Sir Edwin Alliott Verdon Roe OBE, Hon. FRAeS, FIAS (26 April 1877 – 4 January 1958) was a pioneer English pilot and aircraft manufacturer, and founder in 1910 of the Avro company. After experimenting with model aeroplanes, he made flight trials in 1907–08 with a full-size aeroplane at Brooklands, near Weybridge in Surrey, and became the first Englishman to fly an all-British machine a year later, with a triplane, on the Walthamstow Marshes.
Sir Alliott Verdon-Roe
Alliott Verdon-Roe in 1930
|Born||26 April 1877|
|Died||4 January 1958 (aged 80)|
|Resting place||St Andrew's Church, Hamble|
|Known for||British aviation pioneer|
Roe was born in Patricroft, Eccles, Lancashire. The son of a doctor, he left home when he was 14 to go to Canada where he had been offered training as a surveyor. When he arrived in British Columbia he discovered that a slump in the silver market meant that there was little demand for surveyors, so he spent a year doing odd jobs, then returned to England. There he served as an apprentice with the Lancashire & Yorkshire Railway. He later tried to join the Royal Navy to study marine engineering at King's College London, but, although he passed the technical and mathematics papers, he was rejected for failing some of the general subjects. As well as doing dockyard work, Roe joined the ship SS Jebba of the British & South African Royal Mail Company as fifth engineer on the West African run. He went on to serve on other vessels, finishing his Merchant Navy career as third engineer aboard the SS Ichanga. It was during these voyages that he became interested in the possibility of building a flying machine, having observed the soaring flight of albatrosses.
In 1906 he applied for the job of Secretary of the Royal Aero Club. Although there were other better-qualified candidates, Roe's enthusiasm for aviation impressed Charles Rolls, who interviewed him, and he was given the job, but shortly after this he was offered a job as a draughtsman by G.L.O. Davidson, who had devised a twin-rotored aircraft and had secured the financial backing of Sir William Armstrong of Armstrong-Whitworth. This machine was being built in Denver in the USA. After disagreements about the design of the machine and problems with his salary, Roe, who had been sent back to Britain to deal with patenting the design, resigned.
He then began to build a series of flying models, and won a Daily Mail competition with a prize of £75 for one of his designs in 1907. With the prize money and the use of stables at his brother's house in West Hill, Putney, he then began to build a full-size aeroplane, the Roe I Biplane, based on his winning model. He tested this at Brooklands in 1907–08, recording his first successful flight on 8 June 1908. After encountering problems with the management of Brooklands he moved his flight experiments to Walthamstow Marshes, where he rented space under a railway arch at the western end of the viaduct. Despite many setbacks, Roe persisted with his experiments and there is now a blue plaque commemorating his first successful flight (in July 1909) at the site. His aircraft, Avroplane, a triplane, is preserved in London's Science Museum. In addition, a working replica was unveiled on 7 June 2008 at the Brooklands Museum in Surrey.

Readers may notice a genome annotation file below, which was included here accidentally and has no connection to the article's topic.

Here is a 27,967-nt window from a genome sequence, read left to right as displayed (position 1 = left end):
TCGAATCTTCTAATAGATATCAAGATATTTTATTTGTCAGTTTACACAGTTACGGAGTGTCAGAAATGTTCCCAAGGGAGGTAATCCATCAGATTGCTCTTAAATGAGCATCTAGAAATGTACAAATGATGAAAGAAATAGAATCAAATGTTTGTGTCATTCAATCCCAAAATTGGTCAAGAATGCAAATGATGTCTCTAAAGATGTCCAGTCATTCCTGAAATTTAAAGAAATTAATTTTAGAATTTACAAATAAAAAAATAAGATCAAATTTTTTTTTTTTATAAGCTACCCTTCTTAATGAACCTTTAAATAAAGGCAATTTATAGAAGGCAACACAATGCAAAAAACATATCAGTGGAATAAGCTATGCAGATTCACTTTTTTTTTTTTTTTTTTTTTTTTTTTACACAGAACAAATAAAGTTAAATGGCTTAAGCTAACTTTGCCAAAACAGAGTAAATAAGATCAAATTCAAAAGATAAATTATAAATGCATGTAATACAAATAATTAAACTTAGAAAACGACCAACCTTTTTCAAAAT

With his brother Humphrey, Alliott founded the A.V. Roe Aircraft Co. on 1 January 1910, later renamed Avro Aircraft, at Brownsfield Mill, Great Ancoats Street, Manchester. His most popular model, the 504, sold more than 8,300 units, mainly to the Royal Flying Corps and later to the Royal Air Force for use by training units. In 1928 he sold his shares and bought S. E. Saunders Co., and formed Saunders-Roe.
He was a member of the British Union of Fascists and during the 1930s he was a supporter of Oswald Mosley. He was a great believer in monetary reform and thought it was wrong that banks should be able to create money by "book entry" and charge interest on it when they lent it out. In this respect he shared the same enthusiasm for reform as the American poet Ezra Pound, who also wrote for the Mosley press.
During the Second World War, two of his sons were killed in action whilst serving with the Royal Air Force. Squadron Leader Eric Alliott Verdon-Roe aged 26, in 1941 and Squadron Leader Lighton Verdon-Roe DFC aged 22, in 1943.
Between 1928 and 1940 Verdon-Roe lived at Hamble House, Hamble, in Hampshire. He died on 4 January 1958 at St Mary's Hospital in Portsmouth. Roe was buried in the churchyard of the parish church of St Andrew, in Hamble, and there is a commemorative plaque to Roe and his sons inside the church.
A.V. Roe may refer to:
Alliott Verdon Roe, British aircraft pioneer and manufacturer
A.V. Roe and Company (generally known as Avro): British aircraft manufacturer founded by Alliott Verdon Roe
A.V. Roe Canada (known as Avro Canada): Canadian subsidiary of Hawker Siddeley (the parent of Avro)Avro
Avro was a British aircraft manufacturer. Its designs include the Avro 504, used as a trainer in the First World War, the Avro Lancaster, one of the pre-eminent bombers of the Second World War, and the delta wing Avro Vulcan, a stalwart of the Cold War.
Avro was founded in 1910 by Alliott Verdon Roe at the Brownsfield Mill on Great Ancoats Street in Manchester. The company remained based primarily in Lancashire throughout its 53 years of existence, with key development and manufacturing sites in Alexandra Park, Chadderton, Trafford Park, and Woodford. The company was merged into Hawker Siddeley Aviation in 1963, although the Avro name has been used for some aircraft since then.Avro 500